If we look at the story again, it begs explanation. Eliyahu's justification for not being at Rabbi Shimon’s celebration has a deep inherent flaw: how could he claim to be missing because he was saving Reb Hamnuna's life, when we know that he joins us all at our Seder, and participates at every circumcision - despite the fact that countless are happening at any given moment?

Why could he not simply save Rabbi Hamnuna’s life and also attend the party?

The answer to this question, and because of that, this story, is a groundwork to our permanent home in the Temple and our sole ownership of the Torah.

The reason given is because while Eliyahu can spiritually attend many Seders at once with a spark of his Holiness being at each, and while he can do the same at a circumcision, when it came to saving the life of Reb Hamnuna that was not an option. To save a life he needed to be present with his entire essence in attendance. The Essence cannot be in two places at once.

From this seemingly anecdotal story, showing how Eliyahu could not be both saving Rav Hamnuna’s life and also with Rabbi Shimon, we learn an entirely different level of our bond with the Creator. We learn of a connection that gives validation to our sole ownership of the Torah – an Essential connection with the Creator which cannot be in two places at once, and our permanent home in the temple which is similarly immovable.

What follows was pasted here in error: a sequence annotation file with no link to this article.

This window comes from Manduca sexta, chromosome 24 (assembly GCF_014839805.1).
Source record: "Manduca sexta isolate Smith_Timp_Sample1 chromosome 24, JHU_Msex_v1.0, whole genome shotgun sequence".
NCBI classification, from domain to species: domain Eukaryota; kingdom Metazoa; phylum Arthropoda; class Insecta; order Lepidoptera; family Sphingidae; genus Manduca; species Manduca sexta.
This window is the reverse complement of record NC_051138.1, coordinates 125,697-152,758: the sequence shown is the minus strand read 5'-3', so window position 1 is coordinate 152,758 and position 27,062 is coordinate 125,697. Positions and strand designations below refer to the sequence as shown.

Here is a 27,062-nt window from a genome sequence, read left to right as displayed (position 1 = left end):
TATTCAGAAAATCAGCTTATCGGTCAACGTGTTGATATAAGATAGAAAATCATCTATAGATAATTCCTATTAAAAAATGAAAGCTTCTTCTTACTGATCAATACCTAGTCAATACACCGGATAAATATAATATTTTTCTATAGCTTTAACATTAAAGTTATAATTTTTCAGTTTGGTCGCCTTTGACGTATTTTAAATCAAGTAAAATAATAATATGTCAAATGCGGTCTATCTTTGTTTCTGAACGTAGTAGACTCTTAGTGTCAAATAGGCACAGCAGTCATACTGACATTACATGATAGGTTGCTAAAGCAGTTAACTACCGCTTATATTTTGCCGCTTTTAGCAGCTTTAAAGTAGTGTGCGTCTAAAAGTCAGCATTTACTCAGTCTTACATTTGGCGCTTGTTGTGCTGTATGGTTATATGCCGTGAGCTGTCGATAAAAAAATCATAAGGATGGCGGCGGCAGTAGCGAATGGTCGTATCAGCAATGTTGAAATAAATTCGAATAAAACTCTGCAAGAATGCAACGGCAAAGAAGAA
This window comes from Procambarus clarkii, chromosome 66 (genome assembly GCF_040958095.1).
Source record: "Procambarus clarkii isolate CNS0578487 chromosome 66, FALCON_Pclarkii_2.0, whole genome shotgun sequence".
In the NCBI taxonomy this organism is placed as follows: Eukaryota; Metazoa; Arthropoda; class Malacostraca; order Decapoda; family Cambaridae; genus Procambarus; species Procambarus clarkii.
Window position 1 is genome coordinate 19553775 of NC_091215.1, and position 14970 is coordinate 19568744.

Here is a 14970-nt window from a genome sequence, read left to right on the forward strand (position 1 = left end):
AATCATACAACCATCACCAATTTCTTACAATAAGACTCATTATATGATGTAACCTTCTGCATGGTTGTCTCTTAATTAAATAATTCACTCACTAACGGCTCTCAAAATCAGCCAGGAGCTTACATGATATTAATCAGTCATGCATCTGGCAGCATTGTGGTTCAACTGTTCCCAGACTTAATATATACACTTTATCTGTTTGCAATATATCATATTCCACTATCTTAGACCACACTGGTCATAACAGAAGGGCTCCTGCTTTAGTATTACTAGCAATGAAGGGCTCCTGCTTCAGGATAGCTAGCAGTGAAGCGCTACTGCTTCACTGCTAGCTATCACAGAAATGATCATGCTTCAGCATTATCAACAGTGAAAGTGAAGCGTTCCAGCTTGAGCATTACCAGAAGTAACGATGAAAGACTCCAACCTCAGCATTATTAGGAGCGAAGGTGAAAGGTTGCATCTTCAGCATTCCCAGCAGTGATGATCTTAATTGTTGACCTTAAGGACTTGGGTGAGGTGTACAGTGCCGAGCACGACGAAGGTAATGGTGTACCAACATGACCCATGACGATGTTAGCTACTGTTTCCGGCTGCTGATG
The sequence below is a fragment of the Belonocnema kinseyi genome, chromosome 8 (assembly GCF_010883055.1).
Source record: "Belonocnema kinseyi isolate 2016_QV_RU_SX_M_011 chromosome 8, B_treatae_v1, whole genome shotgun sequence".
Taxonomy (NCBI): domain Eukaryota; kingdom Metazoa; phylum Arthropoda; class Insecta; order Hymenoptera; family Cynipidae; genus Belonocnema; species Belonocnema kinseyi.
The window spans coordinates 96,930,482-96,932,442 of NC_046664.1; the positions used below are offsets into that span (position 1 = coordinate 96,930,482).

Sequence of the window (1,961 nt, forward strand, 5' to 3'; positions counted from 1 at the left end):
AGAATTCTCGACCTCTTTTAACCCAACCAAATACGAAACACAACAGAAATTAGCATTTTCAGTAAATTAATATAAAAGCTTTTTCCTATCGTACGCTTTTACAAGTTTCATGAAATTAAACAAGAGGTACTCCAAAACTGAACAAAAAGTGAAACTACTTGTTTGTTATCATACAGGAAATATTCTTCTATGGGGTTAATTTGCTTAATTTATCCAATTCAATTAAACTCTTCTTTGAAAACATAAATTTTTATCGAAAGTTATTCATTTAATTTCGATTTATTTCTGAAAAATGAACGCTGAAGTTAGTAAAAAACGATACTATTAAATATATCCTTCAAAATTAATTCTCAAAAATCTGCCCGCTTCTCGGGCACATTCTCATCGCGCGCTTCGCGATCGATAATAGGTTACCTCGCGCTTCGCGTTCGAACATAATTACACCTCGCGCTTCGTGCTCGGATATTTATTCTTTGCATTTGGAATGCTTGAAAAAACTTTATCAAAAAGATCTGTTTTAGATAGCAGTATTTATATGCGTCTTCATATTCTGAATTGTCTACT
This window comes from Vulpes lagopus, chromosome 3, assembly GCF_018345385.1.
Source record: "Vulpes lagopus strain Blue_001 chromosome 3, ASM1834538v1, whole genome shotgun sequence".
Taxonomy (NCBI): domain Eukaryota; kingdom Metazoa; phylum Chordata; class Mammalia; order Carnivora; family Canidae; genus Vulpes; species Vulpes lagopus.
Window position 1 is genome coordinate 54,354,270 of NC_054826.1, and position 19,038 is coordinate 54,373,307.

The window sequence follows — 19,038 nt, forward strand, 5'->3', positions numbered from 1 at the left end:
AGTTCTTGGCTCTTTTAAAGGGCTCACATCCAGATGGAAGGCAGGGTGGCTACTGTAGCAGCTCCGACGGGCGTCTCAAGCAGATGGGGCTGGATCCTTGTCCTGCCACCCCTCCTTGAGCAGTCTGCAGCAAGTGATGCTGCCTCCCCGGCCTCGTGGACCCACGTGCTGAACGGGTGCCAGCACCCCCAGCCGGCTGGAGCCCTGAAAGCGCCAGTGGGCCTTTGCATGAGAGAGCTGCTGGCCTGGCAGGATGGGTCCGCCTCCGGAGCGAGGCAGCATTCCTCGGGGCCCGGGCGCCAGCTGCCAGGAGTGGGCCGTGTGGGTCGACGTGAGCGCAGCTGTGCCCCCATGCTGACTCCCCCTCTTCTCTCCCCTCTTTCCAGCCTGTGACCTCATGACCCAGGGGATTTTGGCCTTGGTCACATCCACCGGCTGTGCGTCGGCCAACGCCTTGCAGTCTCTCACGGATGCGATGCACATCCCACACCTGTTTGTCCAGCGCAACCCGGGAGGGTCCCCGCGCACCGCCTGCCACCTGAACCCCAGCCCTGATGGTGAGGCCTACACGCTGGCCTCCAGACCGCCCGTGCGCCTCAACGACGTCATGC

Passing on vs Elevating

As we look into these details in the Zohar and perhaps draw a parallel to a story involving the passing of a human soul grasping for meaning, we find a story that puts our view of life and purpose into focus.

The holy Bais Yosef is the author of the Shulchan Oruch. Literally translated as “the set table”. The Beis Yosef collected the instruction to Moses on Mount Sinai which had been distilled and expounded on in oceans of volumes, and prepared it for us in handy, organized manual.

Yet the Beis Yosef lamented the fact that he had once lost out on being able to sacrifice his life - decades before he went on to write his magnum opus.

We have no idea what it means for someone’s life to be elevated as part of G-d’s infinite plan, but we see from the Beis Yosef’s priorities in this late-in-life self-evaluation  that it supersedes the highest form of Torah, the application of practical law.


Humility, a portal to the Infinite

Even the number mentioned in the Zohar and etched in our minds seems to have a lesson for us.

The Zohar describes how when the world needed rain, Rabbi Shimon taught a verse, ps. 133:1: Behold how good and how pleasant it is for brothers also to dwell together. Henei mah tov umah no’im sheves achim gam yochad.